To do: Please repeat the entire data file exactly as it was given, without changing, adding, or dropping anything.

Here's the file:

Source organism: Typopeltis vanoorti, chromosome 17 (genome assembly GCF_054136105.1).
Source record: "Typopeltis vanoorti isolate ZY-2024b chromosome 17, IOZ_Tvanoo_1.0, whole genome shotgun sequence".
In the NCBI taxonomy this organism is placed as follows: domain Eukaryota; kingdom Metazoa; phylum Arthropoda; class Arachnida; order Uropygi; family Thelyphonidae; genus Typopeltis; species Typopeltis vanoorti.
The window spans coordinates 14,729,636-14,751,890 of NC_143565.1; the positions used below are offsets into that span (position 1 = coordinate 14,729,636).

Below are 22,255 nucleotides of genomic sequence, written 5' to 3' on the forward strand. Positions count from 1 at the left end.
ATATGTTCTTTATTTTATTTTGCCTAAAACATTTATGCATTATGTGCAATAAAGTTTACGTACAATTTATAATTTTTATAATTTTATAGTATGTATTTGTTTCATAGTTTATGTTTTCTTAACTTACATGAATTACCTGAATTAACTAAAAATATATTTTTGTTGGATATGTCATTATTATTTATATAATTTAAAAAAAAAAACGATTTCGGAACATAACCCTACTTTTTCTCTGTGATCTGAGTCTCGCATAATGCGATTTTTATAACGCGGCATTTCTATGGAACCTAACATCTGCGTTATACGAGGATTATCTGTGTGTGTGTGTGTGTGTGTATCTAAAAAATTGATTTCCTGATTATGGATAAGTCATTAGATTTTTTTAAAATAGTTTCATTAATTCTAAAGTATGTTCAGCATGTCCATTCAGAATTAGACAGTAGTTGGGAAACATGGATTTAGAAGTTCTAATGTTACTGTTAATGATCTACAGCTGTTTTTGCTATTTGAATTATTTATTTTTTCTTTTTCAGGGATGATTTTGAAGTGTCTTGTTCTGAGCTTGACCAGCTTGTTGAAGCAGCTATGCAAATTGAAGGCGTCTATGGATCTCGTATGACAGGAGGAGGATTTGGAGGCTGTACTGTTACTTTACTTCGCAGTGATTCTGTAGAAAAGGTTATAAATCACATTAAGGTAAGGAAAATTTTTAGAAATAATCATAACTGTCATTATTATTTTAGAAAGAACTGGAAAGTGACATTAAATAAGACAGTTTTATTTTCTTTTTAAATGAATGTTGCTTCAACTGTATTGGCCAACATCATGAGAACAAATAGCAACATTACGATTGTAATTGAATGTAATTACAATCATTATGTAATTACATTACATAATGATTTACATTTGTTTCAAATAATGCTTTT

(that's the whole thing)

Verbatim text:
Source organism: Typopeltis vanoorti, chromosome 17 (genome assembly GCF_054136105.1).
Source record: "Typopeltis vanoorti isolate ZY-2024b chromosome 17, IOZ_Tvanoo_1.0, whole genome shotgun sequence".
In the NCBI taxonomy this organism is placed as follows: domain Eukaryota; kingdom Metazoa; phylum Arthropoda; class Arachnida; order Uropygi; family Thelyphonidae; genus Typopeltis; species Typopeltis vanoorti.
The window spans coordinates 14,729,636-14,751,890 of NC_143565.1; the positions used below are offsets into that span (position 1 = coordinate 14,729,636).

Below are 22,255 nucleotides of genomic sequence, written 5' to 3' on the forward strand. Positions count from 1 at the left end.
ATATGTTCTTTATTTTATTTTGCCTAAAACATTTATGCATTATGTGCAATAAAGTTTACGTACAATTTATAATTTTTATAATTTTATAGTATGTATTTGTTTCATAGTTTATGTTTTCTTAACTTACATGAATTACCTGAATTAACTAAAAATATATTTTTGTTGGATATGTCATTATTATTTATATAATTTAAAAAAAAAAACGATTTCGGAACATAACCCTACTTTTTCTCTGTGATCTGAGTCTCGCATAATGCGATTTTTATAACGCGGCATTTCTATGGAACCTAACATCTGCGTTATACGAGGATTATCTGTGTGTGTGTGTGTGTGTGTATCTAAAAAATTGATTTCCTGATTATGGATAAGTCATTAGATTTTTTTAAAATAGTTTCATTAATTCTAAAGTATGTTCAGCATGTCCATTCAGAATTAGACAGTAGTTGGGAAACATGGATTTAGAAGTTCTAATGTTACTGTTAATGATCTACAGCTGTTTTTGCTATTTGAATTATTTATTTTTTCTTTTTCAGGGATGATTTTGAAGTGTCTTGTTCTGAGCTTGACCAGCTTGTTGAAGCAGCTATGCAAATTGAAGGCGTCTATGGATCTCGTATGACAGGAGGAGGATTTGGAGGCTGTACTGTTACTTTACTTCGCAGTGATTCTGTAGAAAAGGTTATAAATCACATTAAGGTAAGGAAAATTTTTAGAAATAATCATAACTGTCATTATTATTTTAGAAAGAACTGGAAAGTGACATTAAATAAGACAGTTTTATTTTCTTTTTAAATGAATGTTGCTTCAACTGTATTGGCCAACATCATGAGAACAAATAGCAACATTACGATTGTAATTGAATGTAATTACAATCATTATGTAATTACATTACATAATGATTTACATTTGTTTCAAATAATGCTTTT